Yes, he knows about body bags, and they're not throw-away words in an antiwar statement. But he also knows about the other -- the larger, less-reported -- parts of the Iraq story. And he returned home with a new appreciation of the progress in Iraq and a deeper commitment to what the United States and other nations are doing there.
Walden talked to soldiers in the 82nd and soldiers from Oregon -- away from the brass. "Nearly every soldier I talked to agreed with the mission, and that what we were doing was the right thing." he said. "Nearly every one of them, however, also wanted to come home. But after you've been there five, six, seven months, in heat that hit 140 degrees, living in . . . adequate conditions but not something you'd prefer, is it any wonder?"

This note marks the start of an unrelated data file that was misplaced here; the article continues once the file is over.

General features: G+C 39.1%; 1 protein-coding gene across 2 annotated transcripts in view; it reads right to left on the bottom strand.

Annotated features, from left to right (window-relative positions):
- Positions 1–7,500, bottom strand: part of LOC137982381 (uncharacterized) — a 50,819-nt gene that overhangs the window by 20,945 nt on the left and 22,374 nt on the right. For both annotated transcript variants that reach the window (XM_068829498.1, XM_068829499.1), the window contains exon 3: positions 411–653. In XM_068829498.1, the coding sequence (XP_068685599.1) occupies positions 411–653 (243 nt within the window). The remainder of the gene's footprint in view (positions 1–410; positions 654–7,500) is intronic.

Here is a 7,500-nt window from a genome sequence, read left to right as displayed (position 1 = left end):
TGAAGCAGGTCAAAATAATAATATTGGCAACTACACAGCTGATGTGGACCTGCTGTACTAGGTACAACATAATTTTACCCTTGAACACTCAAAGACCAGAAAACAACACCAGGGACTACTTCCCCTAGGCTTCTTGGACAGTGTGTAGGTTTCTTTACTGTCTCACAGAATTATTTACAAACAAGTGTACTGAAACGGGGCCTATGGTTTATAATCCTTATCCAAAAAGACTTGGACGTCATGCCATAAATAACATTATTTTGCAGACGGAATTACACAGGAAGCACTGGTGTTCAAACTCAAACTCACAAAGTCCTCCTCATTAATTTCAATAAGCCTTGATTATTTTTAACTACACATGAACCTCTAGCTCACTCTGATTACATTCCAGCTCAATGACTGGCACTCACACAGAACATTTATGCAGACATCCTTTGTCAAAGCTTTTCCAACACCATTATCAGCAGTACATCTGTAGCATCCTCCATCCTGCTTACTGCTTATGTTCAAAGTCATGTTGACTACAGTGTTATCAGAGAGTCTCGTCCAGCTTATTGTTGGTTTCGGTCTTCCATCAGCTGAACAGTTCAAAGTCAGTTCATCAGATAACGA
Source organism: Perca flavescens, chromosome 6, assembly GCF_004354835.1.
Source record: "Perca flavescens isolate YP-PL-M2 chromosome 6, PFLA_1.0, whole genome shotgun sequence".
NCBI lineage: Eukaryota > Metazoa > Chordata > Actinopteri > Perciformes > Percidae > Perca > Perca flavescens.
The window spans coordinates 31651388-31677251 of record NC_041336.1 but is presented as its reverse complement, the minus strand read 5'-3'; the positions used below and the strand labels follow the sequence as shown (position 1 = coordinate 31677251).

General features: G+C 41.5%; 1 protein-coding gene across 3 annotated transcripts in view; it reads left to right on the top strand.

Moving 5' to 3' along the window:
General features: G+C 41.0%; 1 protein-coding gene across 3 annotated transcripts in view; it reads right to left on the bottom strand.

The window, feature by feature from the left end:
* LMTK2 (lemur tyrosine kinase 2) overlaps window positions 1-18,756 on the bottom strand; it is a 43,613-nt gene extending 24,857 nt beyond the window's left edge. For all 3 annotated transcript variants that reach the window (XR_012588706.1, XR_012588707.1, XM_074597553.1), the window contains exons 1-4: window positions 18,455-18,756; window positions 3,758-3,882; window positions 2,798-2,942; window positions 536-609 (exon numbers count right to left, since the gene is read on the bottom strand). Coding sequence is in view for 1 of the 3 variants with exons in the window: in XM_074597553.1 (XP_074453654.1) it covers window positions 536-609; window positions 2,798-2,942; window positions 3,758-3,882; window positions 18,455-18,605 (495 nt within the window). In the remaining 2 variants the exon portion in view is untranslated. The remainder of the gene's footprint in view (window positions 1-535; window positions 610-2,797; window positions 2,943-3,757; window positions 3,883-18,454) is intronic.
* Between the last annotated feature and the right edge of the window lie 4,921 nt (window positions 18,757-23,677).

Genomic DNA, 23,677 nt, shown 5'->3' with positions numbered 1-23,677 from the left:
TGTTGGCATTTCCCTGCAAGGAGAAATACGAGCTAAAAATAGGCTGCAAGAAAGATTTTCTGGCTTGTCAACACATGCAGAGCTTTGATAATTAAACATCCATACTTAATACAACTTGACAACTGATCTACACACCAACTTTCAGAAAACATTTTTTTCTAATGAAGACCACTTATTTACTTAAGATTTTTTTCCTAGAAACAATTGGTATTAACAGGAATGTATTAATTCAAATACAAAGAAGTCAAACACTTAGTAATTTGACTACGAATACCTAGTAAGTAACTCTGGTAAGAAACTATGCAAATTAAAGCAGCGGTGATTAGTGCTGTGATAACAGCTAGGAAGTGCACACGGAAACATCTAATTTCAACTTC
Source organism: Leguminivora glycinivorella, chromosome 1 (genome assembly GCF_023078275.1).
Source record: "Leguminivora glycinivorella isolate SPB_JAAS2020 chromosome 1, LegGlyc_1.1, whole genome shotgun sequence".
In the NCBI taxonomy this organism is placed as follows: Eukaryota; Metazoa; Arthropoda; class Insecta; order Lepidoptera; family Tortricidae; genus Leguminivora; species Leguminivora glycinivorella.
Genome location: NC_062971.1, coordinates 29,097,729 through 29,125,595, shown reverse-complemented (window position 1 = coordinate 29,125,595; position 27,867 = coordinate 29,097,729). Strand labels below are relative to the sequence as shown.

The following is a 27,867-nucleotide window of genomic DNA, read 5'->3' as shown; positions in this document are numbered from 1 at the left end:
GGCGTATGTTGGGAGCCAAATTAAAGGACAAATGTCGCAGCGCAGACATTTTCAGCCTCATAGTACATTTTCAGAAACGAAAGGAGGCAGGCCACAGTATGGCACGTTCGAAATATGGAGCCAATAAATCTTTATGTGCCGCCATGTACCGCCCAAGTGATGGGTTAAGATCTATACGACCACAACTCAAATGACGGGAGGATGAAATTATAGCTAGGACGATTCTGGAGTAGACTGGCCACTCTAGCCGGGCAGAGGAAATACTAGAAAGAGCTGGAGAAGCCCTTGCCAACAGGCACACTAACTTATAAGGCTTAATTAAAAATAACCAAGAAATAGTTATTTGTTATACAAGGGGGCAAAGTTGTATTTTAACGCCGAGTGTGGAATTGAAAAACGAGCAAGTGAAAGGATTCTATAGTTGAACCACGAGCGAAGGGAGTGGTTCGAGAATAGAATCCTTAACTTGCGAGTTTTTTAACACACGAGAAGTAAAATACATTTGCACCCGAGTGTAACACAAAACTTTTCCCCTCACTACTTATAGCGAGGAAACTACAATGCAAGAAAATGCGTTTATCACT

It's a far more perilous environment than Walden realized before his visit. The soldiers told of being shot at regularly when they head out each night. "In those neighborhoods where there are still Saddam loyalists . . . it's very difficult and dangerous work, says Walden. "But, having said that, everywhere I went, the common percentage (that) the troops threw out was 90 to 95 percent of the Iraqis support us being there. I think the most powerful part of the trip for me was knowing and hearing directly from the soldiers that every day it's getting better for them, even though we see these attacks."
Saturday, October 18, 2003
OREGON REPRESENTATIVE SEES IT FIRST HAND